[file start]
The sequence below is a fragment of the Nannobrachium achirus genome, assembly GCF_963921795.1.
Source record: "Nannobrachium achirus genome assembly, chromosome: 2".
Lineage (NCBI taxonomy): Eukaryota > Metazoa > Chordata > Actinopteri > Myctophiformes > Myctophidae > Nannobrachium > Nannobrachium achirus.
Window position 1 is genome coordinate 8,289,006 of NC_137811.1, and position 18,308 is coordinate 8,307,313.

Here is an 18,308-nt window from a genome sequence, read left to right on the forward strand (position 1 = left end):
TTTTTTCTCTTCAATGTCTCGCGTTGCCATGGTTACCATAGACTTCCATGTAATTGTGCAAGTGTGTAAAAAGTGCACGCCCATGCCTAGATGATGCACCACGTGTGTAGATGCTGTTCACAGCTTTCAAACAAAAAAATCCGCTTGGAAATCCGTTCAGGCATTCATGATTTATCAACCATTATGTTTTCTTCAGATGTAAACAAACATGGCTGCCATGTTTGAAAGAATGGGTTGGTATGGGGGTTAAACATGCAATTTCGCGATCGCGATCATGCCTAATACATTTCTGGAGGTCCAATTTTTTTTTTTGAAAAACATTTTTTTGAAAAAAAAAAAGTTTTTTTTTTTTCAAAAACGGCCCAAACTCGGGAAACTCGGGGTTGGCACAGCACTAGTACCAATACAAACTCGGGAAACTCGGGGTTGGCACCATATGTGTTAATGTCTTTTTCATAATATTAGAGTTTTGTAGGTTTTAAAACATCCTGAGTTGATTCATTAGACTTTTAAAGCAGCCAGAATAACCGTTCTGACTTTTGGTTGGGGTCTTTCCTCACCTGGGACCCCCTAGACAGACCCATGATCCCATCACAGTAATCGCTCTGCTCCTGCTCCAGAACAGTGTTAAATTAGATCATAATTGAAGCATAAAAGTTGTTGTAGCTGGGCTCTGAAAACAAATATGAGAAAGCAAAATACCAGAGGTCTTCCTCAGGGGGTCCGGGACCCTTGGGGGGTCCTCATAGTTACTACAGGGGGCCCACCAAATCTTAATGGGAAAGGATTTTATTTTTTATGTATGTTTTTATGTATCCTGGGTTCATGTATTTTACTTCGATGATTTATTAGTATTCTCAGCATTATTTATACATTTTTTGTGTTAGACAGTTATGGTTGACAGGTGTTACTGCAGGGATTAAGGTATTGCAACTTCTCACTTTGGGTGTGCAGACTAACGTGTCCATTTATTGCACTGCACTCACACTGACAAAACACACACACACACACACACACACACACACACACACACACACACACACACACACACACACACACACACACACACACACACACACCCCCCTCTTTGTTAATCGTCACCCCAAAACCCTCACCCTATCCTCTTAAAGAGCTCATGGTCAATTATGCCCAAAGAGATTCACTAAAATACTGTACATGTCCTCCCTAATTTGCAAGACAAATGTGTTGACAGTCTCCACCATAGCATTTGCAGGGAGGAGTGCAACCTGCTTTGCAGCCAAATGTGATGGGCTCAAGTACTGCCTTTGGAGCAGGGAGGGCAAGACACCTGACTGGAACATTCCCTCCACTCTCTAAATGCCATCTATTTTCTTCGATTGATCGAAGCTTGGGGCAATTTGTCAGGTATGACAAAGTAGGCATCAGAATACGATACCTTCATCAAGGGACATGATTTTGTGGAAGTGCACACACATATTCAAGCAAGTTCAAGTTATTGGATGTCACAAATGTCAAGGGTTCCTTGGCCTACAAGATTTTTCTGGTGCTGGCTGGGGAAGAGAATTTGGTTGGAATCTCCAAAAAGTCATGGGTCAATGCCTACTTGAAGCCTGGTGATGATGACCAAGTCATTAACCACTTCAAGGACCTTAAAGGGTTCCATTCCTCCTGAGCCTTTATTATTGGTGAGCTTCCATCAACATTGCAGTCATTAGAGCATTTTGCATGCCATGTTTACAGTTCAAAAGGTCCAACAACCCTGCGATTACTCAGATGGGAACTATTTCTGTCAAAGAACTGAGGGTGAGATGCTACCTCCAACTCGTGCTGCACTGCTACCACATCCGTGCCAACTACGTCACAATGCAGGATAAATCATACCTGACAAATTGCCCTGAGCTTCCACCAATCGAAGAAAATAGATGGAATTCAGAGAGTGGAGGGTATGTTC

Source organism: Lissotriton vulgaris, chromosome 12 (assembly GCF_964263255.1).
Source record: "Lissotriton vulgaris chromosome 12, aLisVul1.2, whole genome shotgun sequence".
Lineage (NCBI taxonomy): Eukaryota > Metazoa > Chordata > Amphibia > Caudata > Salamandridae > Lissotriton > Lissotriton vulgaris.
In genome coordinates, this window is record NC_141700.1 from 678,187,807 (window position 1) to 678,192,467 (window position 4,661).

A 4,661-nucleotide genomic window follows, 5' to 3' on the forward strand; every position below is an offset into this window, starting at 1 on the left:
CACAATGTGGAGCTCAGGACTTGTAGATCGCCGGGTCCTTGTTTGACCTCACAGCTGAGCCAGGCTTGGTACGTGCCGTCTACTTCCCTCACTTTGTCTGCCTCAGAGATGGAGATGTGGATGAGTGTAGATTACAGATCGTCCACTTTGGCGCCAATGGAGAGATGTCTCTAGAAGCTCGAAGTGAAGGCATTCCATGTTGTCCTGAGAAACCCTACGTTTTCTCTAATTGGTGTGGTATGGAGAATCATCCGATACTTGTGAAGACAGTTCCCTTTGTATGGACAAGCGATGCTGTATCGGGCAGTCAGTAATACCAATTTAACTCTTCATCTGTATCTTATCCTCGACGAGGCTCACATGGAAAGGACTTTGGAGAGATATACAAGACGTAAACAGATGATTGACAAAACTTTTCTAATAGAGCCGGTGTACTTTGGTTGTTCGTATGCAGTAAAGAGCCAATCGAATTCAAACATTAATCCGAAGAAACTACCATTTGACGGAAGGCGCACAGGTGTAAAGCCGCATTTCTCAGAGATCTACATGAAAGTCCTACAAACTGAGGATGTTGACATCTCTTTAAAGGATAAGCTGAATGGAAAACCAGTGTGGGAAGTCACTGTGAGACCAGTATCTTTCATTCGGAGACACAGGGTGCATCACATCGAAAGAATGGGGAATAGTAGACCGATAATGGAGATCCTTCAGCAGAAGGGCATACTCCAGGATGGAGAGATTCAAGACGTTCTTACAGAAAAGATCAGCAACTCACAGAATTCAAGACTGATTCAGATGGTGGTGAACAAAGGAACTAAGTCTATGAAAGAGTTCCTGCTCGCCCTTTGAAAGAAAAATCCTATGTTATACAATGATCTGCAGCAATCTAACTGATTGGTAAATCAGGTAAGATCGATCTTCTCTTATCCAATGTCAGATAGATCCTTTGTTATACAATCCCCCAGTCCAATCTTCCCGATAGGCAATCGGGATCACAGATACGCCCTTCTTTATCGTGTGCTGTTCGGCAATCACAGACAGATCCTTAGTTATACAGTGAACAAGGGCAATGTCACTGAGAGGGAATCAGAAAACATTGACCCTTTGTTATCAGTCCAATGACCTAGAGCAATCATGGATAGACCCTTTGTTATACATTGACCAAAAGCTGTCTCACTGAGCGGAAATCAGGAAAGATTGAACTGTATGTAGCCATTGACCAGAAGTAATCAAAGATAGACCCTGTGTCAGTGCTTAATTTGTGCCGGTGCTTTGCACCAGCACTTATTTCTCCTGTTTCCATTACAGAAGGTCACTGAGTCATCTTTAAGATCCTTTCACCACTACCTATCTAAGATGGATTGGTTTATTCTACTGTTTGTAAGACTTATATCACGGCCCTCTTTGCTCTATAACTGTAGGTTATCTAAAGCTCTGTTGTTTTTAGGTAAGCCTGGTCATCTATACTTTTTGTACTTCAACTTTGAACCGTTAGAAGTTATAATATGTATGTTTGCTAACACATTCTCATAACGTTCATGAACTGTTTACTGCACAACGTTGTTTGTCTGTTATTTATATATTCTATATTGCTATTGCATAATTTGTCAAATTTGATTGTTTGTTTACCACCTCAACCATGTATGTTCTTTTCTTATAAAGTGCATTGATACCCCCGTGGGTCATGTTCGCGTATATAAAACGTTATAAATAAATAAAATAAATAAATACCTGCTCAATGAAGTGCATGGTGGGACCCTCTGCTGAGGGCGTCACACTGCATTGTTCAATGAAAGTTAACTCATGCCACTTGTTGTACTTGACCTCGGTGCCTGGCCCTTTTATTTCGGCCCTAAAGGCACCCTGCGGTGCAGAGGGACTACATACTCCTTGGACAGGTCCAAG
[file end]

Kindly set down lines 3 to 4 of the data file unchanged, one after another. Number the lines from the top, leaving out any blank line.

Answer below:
Lineage (NCBI taxonomy): Eukaryota > Metazoa > Chordata > Actinopteri > Myctophiformes > Myctophidae > Nannobrachium > Nannobrachium achirus.
Window position 1 is genome coordinate 8,289,006 of NC_137811.1, and position 18,308 is coordinate 8,307,313.